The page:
[This] is a sam­ple video of an ex­ploit for UFED (similar ex­ploits ex­ist for Physical Analyzer). In the video, UFED hits a file that ex­e­cutes ar­bi­trary code on the Cellebrite ma­chine. This ex­ploit pay­load uses the MessageBox Windows API to dis­play a di­a­log with a mes­sage in it. This is for demon­stra­tion pur­poses; it’s pos­si­ble to ex­e­cute any code, and a real ex­ploit pay­load would likely seek to un­de­tectably al­ter pre­vi­ous re­ports, com­pro­mise the in­tegrity of fu­ture re­ports (perhaps at ran­dom!), or ex­fil­trate data from the Cellebrite ma­chine.

What did Signal say they’re go­ing to do about this?

The blog post an­nounced that go­ing for­ward, in the fu­ture, the Signal app will add aesthetically pleas­ing” files, pe­ri­od­i­cally and at ran­dom, to Signal’s app data caches on Signal users’ phones. Here’s the last para­graph of the blog post:

In com­pletely un­re­lated news, up­com­ing ver­sions of Signal will be pe­ri­od­i­cally fetch­ing files to place in app stor­age. These files are never used for any­thing in­side Signal and never in­ter­act with Signal soft­ware or data, but they look nice, and aes­thet­ics are im­por­tant in soft­ware. Files will only be re­turned for ac­counts that have been ac­tive in­stalls for some time al­ready, and only prob­a­bilis­ti­cally in low per­cent­ages based on phone num­ber shard­ing. We have a few dif­fer­ent ver­sions of files that we think are aes­thet­i­cally pleas­ing, and will it­er­ate through those slowly over time. There is no other sig­nif­i­cance to these files.

What ex­actly does that mean? Only Moxie and his team know. The rest of us are left to guess. I lit­er­ally had a re­porter tell me that they could­n’t tell if this part of the blog post was a joke or not.

One in­ter­pre­ta­tion is that aesthetically pleas­ing” means they’re im­age files — like, pic­tures of cats or some­thing — that the Signal user never ac­tu­ally sees and did not ac­tively put in app stor­age them­selves. Another in­ter­pre­ta­tion, if we as­sume those aesthetically pleas­ing” files do what a real ex­ploit pay­load” could do, then (absent a mit­i­ga­tion by Cellebrite) these files could af­fect a Cellebrite ma­chine if that phone got an­a­lyzed with a Cellebrite tool while those files were in app stor­age.

If noth­ing else, it means that if they fol­low through on what they say they’ll do, then Signal will add noise to the, uh, sig­nal in the Signal ap­p’s lo­cal stor­age on some users’ phones. But only some users, and Signal won’t know which users, and the files will change pe­ri­od­i­cally, if they’re there at all. It won’t be the case that all users of Signal will have the same files added by Signal into lo­cal stor­age at all times go­ing for­ward.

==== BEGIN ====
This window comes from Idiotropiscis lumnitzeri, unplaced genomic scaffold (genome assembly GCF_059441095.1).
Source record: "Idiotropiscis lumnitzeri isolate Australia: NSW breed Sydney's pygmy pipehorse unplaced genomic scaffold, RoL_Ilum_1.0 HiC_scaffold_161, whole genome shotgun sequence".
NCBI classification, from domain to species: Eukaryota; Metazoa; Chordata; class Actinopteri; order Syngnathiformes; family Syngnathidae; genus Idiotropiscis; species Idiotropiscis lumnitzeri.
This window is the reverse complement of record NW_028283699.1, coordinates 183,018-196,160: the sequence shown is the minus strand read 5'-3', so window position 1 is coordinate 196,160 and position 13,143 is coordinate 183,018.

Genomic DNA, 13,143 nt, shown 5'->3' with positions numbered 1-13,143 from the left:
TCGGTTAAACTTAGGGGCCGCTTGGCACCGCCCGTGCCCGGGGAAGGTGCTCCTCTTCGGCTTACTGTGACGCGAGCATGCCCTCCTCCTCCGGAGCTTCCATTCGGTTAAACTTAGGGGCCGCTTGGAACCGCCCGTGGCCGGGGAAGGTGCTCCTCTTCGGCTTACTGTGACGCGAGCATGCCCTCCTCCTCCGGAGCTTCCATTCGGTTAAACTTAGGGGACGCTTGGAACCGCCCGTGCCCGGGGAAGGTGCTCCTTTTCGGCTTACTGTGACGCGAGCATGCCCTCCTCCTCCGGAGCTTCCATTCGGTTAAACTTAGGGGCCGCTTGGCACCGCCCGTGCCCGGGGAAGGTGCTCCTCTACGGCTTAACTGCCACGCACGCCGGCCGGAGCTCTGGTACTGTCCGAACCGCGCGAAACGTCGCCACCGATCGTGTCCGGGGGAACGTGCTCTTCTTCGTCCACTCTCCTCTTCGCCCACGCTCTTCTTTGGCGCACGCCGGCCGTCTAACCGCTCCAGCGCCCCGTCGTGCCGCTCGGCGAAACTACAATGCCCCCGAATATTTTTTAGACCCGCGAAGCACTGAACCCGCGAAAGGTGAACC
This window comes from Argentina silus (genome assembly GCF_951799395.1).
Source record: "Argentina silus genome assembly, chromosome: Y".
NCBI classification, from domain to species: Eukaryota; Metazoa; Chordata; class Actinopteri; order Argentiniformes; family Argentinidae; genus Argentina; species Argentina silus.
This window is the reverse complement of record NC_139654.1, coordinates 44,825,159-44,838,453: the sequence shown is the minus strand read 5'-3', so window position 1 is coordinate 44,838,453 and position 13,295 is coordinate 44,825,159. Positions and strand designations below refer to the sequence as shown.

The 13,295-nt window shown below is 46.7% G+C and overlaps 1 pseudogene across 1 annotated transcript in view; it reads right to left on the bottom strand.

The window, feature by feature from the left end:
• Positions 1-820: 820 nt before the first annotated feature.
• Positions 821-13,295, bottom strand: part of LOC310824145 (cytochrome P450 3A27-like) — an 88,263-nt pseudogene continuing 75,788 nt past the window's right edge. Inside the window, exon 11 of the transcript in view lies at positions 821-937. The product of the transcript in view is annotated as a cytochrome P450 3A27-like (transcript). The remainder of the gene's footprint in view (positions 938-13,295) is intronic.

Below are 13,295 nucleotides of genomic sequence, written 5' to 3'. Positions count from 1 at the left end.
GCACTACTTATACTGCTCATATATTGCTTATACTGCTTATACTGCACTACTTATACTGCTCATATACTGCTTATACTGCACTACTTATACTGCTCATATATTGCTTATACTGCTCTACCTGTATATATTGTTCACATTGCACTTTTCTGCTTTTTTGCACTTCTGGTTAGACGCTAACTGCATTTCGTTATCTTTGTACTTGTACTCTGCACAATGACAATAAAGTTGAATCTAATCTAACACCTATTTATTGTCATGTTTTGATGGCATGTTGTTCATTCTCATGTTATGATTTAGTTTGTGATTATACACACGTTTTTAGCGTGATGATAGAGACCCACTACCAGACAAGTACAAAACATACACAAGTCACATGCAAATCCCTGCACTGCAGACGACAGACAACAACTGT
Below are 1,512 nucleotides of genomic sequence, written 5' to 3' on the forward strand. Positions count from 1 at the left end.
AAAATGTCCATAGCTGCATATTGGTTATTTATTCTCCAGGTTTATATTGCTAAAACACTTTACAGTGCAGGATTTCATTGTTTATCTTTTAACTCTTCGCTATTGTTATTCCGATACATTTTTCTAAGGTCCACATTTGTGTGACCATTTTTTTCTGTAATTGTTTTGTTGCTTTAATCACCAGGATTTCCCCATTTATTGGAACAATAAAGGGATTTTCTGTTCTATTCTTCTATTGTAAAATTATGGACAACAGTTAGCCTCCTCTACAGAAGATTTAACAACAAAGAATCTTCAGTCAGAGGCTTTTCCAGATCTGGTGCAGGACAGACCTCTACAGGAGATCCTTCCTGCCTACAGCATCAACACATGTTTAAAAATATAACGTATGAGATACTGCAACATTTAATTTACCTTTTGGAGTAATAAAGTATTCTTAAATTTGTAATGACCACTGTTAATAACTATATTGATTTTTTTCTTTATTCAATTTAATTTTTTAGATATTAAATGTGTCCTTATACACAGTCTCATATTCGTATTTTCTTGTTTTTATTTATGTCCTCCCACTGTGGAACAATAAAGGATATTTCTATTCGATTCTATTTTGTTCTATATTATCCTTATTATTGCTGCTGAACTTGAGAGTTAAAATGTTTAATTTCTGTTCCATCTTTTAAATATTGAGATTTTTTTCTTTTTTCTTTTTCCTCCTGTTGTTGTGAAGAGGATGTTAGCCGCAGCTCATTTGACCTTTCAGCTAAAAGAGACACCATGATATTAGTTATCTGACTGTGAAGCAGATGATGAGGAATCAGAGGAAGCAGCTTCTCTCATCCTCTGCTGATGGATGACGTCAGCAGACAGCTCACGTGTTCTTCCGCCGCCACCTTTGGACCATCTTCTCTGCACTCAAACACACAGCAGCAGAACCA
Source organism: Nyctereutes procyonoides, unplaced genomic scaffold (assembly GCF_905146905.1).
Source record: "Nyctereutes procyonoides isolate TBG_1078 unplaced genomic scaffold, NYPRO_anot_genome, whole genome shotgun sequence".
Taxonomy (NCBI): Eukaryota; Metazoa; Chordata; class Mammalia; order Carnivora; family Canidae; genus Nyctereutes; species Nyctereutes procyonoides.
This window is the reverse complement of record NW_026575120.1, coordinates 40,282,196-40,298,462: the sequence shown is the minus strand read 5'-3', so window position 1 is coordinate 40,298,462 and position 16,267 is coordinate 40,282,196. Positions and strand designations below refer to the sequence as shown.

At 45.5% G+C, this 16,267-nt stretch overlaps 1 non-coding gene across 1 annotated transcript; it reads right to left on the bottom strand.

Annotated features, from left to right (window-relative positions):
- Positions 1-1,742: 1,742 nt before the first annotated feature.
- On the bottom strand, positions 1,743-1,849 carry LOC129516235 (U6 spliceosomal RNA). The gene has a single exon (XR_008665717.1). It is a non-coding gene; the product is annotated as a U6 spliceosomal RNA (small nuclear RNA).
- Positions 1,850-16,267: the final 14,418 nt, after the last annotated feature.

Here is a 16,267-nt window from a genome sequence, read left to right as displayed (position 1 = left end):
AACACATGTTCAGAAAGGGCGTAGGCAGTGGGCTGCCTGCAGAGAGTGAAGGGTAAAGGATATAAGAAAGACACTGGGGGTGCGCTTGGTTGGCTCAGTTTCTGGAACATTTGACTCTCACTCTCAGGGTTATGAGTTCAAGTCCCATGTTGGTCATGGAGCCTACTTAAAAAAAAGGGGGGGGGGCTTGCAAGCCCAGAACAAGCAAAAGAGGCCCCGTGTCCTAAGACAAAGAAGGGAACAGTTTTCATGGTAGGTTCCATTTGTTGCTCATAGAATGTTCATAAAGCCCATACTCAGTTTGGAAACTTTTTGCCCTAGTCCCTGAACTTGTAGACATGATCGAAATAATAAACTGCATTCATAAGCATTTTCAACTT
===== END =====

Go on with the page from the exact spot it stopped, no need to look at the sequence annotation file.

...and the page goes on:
What did Signal sug­gest Cellebrite should do about this po­ten­tial ex­ploit?

Here’s what Signal sug­gested Cellebrite should do:

Any app could con­tain such a file [i.e. a booby-trapped file], and un­til Cellebrite is able to ac­cu­rately re­pair all vul­ner­a­bil­i­ties in its soft­ware with ex­tremely high con­fi­dence, the only rem­edy a Cellebrite user has is to not scan de­vices. Cellebrite could re­duce the risk to their users by up­dat­ing their soft­ware to stop scan­ning apps it con­sid­ers high risk for these types of data in­tegrity prob­lems, but even that is no guar­an­tee.

Basically, what they’re say­ing is: We’re go­ing to screw with you for adding sup­port to Cellebrite for Signal data. If you want to be sure of your own data in­tegrity, your users (the cops) should stop scan­ning phones that have Signal in­stalled. But even then, you can’t re­ally be sure, be­cause the apps that you or law en­force­ment deem high-risk might not be the ones poi­son­ing your ma­chines. The only way to be sure is for your users (the cops) to stop do­ing the one thing that your tools are made to do, which ul­ti­mately could put you out of busi­ness.”

Signal went on, We are of course will­ing to re­spon­si­bly dis­close the spe­cific vul­ner­a­bil­i­ties we know about to Cellebrite if they do the same for all the vul­ner­a­bil­i­ties they use in their phys­i­cal ex­trac­tion and other ser­vices to their re­spec­tive ven­dors, now and in the fu­ture.”

Basically, I’ll show you mine if you show me yours.” That is not gen­er­ally how vul­ner­a­bil­ity dis­clo­sure works, and AFAIK, Cellebrite has not taken them up on the of­fer so far.

By the way, this is­n’t the first time Cellebrite’s been outed for hav­ing shoddy se­cu­rity. In 2017, a hacker hacked Cellebrite’s servers and obtained 900 GB of data re­lated to Cellebrite,” in­clud­ing (1) Cellebrite cus­tomers’ user­names and pass­words for log­ging into its web­sites; (2) a vast amount of tech­ni­cal data re­gard­ing Cellebrite’s prod­ucts”; and even (3) what ap­pear[ed] to be ev­i­dence files from seized mo­bile phones, and logs from Cellebrite de­vices.”